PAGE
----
This is not about who should or should not run for any office.  This is about someone making a promise they can’t keep in hopes of gaining favor for an office.  Face it everyone hates cancer.  Everyone wants it gone.  People for years have been trying to find a cure for it yet he promises, yes promises, to find it if he is elected.  Really.  He just set himself up for failure.  Now whatever he says will be hard to believe because of this one known lie, yes good intentions, but lie non-the-less.

 

https://www.livescience.com/65717-biden-cancer-cure.html

update

Past due for a cancer update.

I finished chemo three weeks early because the second round wasn’t working, however I had enough for them to consider it a full round.  I was admitted for 24 hours twice during chemo and before surgery, so no big scares.  Well, there was the false pregnancy scare the first time I was admitted for a GI bug.  That caused some chaos.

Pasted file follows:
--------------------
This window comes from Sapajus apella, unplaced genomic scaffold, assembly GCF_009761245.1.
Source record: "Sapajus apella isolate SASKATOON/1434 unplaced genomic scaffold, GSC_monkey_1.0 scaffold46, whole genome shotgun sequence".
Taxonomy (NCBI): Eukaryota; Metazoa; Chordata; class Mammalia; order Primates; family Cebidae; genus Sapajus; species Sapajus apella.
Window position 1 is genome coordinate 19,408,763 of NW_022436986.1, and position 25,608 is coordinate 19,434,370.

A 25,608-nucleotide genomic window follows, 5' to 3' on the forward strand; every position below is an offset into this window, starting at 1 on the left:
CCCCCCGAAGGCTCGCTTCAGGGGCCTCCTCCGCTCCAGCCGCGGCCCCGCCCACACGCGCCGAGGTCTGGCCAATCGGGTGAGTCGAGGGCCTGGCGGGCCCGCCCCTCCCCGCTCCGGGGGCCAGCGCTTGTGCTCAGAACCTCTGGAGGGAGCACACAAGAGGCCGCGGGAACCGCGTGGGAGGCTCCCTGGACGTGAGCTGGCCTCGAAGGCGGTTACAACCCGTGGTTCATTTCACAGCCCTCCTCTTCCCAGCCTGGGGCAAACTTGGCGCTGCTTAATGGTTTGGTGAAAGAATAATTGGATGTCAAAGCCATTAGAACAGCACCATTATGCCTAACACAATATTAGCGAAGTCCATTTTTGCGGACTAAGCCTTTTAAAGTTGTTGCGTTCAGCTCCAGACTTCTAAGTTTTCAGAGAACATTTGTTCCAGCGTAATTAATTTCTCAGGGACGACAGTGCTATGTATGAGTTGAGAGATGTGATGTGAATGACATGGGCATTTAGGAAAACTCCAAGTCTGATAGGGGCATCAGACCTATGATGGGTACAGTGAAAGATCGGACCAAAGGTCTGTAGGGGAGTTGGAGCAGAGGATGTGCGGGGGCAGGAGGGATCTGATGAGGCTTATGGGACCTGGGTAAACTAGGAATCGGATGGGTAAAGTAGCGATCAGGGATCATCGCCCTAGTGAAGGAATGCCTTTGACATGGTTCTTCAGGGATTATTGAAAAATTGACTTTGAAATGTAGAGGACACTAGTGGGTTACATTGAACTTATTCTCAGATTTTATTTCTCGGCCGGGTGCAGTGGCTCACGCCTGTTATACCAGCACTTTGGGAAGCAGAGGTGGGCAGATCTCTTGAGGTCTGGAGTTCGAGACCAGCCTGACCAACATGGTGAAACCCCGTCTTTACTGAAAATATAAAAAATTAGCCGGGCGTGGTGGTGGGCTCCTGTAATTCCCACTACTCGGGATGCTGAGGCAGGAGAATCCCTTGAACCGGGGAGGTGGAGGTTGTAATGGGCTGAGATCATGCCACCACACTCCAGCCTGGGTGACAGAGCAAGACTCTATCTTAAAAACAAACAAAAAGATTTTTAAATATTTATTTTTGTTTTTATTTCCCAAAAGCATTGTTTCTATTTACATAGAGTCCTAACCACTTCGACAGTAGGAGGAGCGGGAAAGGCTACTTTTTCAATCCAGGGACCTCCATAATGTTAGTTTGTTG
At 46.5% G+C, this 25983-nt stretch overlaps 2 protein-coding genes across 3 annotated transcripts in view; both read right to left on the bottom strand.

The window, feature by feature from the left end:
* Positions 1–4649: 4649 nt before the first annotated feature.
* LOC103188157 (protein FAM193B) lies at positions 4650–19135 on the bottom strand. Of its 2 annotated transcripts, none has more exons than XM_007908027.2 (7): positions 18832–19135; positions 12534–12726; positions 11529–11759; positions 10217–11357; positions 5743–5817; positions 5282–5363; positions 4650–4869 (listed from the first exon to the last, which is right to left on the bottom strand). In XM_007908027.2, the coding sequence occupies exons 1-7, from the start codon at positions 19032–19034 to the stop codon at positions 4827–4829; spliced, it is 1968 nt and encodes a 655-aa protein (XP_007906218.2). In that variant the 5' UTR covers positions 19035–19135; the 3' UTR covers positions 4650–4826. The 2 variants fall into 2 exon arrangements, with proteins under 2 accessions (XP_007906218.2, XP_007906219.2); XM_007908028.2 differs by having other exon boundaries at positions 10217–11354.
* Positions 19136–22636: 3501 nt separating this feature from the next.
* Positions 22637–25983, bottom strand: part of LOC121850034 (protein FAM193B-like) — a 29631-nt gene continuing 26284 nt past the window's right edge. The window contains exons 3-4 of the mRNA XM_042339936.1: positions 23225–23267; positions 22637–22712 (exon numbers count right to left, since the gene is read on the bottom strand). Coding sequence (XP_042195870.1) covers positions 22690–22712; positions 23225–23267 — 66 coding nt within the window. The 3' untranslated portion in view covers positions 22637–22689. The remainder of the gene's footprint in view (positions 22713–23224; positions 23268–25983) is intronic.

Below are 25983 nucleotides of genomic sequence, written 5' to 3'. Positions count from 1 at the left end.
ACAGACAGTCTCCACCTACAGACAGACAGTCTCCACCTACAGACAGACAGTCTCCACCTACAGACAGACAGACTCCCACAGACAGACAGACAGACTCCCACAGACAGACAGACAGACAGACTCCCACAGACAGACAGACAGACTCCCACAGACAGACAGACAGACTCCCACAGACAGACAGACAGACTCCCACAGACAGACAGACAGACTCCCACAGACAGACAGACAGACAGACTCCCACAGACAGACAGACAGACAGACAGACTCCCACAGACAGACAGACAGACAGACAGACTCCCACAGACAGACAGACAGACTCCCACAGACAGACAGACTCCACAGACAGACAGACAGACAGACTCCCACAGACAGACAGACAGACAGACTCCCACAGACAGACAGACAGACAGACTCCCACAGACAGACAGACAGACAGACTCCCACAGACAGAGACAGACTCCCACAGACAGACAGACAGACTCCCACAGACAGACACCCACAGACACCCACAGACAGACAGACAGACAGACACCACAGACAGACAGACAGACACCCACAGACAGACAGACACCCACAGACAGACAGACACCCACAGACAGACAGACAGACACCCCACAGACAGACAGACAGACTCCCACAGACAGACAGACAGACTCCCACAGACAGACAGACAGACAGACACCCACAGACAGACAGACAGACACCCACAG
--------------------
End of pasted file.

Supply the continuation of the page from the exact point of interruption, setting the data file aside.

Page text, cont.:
9/11 last year I had my surgery.  They were able to remove just the lump and some lymph nodes.  I had a post op infection a month out but it wasn’t a typical infection, then again nothing about my case was.  They drained 30-35cc/ml of clear fluid that had built up in the cavity while treating the infection.  Then again maybe it was 20-25.  Last year was crazy.

Then I had an emergency appointment when I started my radiation.  My doctor decide to add a couple weeks, a booster and lymph node treatment to be safe based on my first MRI before chemo.  That treatment wore me out.  I was exhausted everyday for those 6.5 weeks and it really started to mess with my shoulder.  I finished just before Christmas.  I saw him in Jan to check the skin and then again in June to check the skin. All clear there